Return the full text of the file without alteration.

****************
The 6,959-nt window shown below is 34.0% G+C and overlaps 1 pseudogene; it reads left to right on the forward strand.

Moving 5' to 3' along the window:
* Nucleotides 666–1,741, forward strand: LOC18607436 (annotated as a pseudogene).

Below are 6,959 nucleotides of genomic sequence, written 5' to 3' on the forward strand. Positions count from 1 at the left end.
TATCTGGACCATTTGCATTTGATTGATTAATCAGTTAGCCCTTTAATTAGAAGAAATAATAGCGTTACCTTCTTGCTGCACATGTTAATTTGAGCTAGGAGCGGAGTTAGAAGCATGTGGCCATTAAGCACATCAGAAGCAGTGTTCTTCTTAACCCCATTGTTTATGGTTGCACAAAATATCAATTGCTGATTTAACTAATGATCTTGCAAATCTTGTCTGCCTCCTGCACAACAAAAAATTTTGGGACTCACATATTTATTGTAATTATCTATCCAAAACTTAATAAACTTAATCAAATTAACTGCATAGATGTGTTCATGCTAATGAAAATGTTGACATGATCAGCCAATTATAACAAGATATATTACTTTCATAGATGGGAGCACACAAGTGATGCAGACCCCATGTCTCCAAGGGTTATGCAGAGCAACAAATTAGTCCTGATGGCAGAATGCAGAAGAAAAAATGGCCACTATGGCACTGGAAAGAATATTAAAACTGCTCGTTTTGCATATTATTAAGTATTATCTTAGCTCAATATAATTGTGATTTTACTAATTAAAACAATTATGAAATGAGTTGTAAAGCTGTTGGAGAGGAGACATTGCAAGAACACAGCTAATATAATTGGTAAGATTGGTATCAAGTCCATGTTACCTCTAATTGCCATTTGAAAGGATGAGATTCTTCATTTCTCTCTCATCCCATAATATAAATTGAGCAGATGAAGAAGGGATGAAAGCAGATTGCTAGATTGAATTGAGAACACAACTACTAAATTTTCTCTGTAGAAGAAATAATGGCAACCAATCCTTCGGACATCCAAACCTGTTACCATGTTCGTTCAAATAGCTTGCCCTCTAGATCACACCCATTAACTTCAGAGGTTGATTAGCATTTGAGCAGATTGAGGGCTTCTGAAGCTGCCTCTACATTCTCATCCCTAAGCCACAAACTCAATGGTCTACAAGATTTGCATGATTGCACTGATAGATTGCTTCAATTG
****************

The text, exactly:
The 6,959-nt window shown below is 34.0% G+C and overlaps 1 pseudogene; it reads left to right on the forward strand.

Moving 5' to 3' along the window:
* Nucleotides 666–1,741, forward strand: LOC18607436 (annotated as a pseudogene).

Below are 6,959 nucleotides of genomic sequence, written 5' to 3' on the forward strand. Positions count from 1 at the left end.
TATCTGGACCATTTGCATTTGATTGATTAATCAGTTAGCCCTTTAATTAGAAGAAATAATAGCGTTACCTTCTTGCTGCACATGTTAATTTGAGCTAGGAGCGGAGTTAGAAGCATGTGGCCATTAAGCACATCAGAAGCAGTGTTCTTCTTAACCCCATTGTTTATGGTTGCACAAAATATCAATTGCTGATTTAACTAATGATCTTGCAAATCTTGTCTGCCTCCTGCACAACAAAAAATTTTGGGACTCACATATTTATTGTAATTATCTATCCAAAACTTAATAAACTTAATCAAATTAACTGCATAGATGTGTTCATGCTAATGAAAATGTTGACATGATCAGCCAATTATAACAAGATATATTACTTTCATAGATGGGAGCACACAAGTGATGCAGACCCCATGTCTCCAAGGGTTATGCAGAGCAACAAATTAGTCCTGATGGCAGAATGCAGAAGAAAAAATGGCCACTATGGCACTGGAAAGAATATTAAAACTGCTCGTTTTGCATATTATTAAGTATTATCTTAGCTCAATATAATTGTGATTTTACTAATTAAAACAATTATGAAATGAGTTGTAAAGCTGTTGGAGAGGAGACATTGCAAGAACACAGCTAATATAATTGGTAAGATTGGTATCAAGTCCATGTTACCTCTAATTGCCATTTGAAAGGATGAGATTCTTCATTTCTCTCTCATCCCATAATATAAATTGAGCAGATGAAGAAGGGATGAAAGCAGATTGCTAGATTGAATTGAGAACACAACTACTAAATTTTCTCTGTAGAAGAAATAATGGCAACCAATCCTTCGGACATCCAAACCTGTTACCATGTTCGTTCAAATAGCTTGCCCTCTAGATCACACCCATTAACTTCAGAGGTTGATTAGCATTTGAGCAGATTGAGGGCTTCTGAAGCTGCCTCTACATTCTCATCCCTAAGCCACAAACTCAATGGTCTACAAGATTTGCATGATTGCACTGATAGATTGCTTCAATTG